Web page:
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Miami and the Keys, Florida


Miami is a sprawling metropolitan area of 5.5 million people. It is comprised of 11 districts each with its distinct character such as Little Havana, Upper Eastside, Coral Gables and Miami Beach.


The Port of Miami on Biscayne Bay at the mouth of the Miami River is the world's largest cruise port.


The Atlantic Intracoastal Waterway connects ports from Boston to Key West. It consists of natural inlets, salt water rivers, bays and sounds, and man-made canals.


Downtown Miami is the epicenter with a blend of skyscrapers, sports venues, and views of Biscayne Bay.  The Miami Metromover, a free electrically powered tram, carries people through the downtown area.


Miami City Hall is housed in the former Pan American seaplane terminal on Dinner Key.


Villa Vizcaya Museum exemplifies the "Mediterranean Revival" architectural style popular in Florida in the 1910-20's.


Vizcaya Gardens are an example of Italian Garden design which has been adapted to Miami's subtropical climate.


Miami Beach sprawls across a series of natural and man-made barrier islands. It has 7 miles of shoreline.


Ocean Drive, lined with neon-colored hotels and restaurants, is the most photographed street in South Beach. 800 Art Deco buildings are found in Miami Beach.


Fort Lauderdale lies 40 kilometers north of Miami. It is known for its extensive beaches and "the Strip" a promenade running along oceanside highway 1A1.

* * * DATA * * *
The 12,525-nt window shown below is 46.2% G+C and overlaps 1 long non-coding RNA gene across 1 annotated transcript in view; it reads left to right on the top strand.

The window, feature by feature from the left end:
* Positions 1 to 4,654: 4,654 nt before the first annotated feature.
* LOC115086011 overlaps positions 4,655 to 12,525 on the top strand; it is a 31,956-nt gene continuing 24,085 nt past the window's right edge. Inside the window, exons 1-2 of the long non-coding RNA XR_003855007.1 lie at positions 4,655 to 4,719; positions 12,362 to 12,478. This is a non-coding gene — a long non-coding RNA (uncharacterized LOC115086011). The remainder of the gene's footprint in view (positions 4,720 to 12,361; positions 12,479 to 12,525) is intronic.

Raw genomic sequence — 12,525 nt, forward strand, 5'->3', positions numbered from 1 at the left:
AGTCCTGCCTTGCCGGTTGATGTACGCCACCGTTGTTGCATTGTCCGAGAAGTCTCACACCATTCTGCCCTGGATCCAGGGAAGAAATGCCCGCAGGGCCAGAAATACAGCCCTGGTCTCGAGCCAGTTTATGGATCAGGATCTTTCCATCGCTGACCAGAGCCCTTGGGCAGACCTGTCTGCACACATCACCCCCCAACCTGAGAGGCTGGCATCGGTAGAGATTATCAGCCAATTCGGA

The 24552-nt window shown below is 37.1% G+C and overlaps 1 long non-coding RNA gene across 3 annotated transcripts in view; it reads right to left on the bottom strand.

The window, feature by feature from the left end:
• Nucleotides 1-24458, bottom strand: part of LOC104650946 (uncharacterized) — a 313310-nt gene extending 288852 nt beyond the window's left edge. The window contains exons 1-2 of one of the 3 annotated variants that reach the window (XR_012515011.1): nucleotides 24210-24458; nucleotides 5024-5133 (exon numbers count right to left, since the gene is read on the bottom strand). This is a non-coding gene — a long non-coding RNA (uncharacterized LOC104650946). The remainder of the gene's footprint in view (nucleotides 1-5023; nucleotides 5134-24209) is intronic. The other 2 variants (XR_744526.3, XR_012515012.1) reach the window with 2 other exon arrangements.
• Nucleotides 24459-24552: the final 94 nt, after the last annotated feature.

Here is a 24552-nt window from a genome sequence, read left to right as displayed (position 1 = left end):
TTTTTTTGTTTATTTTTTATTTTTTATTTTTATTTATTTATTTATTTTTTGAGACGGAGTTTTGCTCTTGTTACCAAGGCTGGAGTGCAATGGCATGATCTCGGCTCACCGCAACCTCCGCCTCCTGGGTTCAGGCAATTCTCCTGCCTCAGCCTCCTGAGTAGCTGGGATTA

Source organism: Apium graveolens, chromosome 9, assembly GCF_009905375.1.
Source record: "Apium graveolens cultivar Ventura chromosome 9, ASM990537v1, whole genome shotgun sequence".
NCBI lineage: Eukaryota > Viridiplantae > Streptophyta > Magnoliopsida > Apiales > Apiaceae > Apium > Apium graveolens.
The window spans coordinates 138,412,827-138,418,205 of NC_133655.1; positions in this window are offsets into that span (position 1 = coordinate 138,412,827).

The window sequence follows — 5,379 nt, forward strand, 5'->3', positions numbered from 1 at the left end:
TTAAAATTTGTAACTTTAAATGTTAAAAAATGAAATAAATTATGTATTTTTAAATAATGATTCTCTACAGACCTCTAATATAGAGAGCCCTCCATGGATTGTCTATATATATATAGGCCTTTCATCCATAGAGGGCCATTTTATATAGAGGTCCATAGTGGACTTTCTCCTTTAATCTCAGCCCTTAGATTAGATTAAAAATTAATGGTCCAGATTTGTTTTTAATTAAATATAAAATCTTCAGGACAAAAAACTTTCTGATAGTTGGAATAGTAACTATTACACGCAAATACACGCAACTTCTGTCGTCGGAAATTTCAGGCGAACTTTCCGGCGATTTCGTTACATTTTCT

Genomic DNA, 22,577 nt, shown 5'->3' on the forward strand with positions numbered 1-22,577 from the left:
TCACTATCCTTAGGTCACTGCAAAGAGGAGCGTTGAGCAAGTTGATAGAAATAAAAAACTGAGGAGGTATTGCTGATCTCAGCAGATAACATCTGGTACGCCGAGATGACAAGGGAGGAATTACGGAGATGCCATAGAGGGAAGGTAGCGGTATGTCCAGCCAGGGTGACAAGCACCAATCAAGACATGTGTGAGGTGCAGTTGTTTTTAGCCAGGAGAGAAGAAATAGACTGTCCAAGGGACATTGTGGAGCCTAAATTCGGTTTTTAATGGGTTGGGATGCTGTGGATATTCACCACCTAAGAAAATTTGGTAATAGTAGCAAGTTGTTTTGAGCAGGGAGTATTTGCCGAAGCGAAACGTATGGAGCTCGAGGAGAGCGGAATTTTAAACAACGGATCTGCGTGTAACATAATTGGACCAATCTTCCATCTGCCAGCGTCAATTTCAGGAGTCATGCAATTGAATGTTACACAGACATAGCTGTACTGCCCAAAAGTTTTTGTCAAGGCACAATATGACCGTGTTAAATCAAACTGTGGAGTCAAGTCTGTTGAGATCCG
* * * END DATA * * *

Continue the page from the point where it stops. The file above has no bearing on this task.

Biscayne National Park preserves Biscayne Bay and its offshore barrier reefs. The colorful fish and corals make it a prime diving and snorkelling location.


A short drive from Miami, the 1.5 million acre Everglades National Park is a World Heritage Site and International Biosphere Reserve. A 15 mile tram tour takes visitors into the heart of the ecosystem.


Everglades National Park preserves the habitat of 350 species of birds, 300 species of fish, 50 species of reptiles and 40 species of mammals, including alligators, manatees and the Florida panther.


The Florida Keys are a chain of limestone and fossilized coral reefs which became exposed during the ice age and upon which debris from the West Indies was deposited.


A 126-mile overseas highway links 40 inhabited islands and crosses 42 bridges. The largest island is Key Largo, consisting of hardwood hammock and mangrove and site of John Pennekamp Coral Reef State Park.


Murals in Miami City Hall depict the arrival of Spanish explorer, Ponce de Leon, in 1513.


Key West has a collection of a dozen Seward Johnson sculptures.


A popular sculpture is of Marilyn Monroe, "Forever Marilyn."


Duval and Caroline Streets are the hub of old town Key West with its 60 historic sites including Ernest Hemingway's home and Truman's little White House.


Key West Museum of Art and History is set in a former customs house.



Key West Bight is an active harbor and marina. Pelicans, sea turtles and manatees can be seen in the waters of the marina.


Dolphin and turtle refuges, bird sanctuaries and nature centers dot the islands of the Keys.

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This site was last updated 03/12/23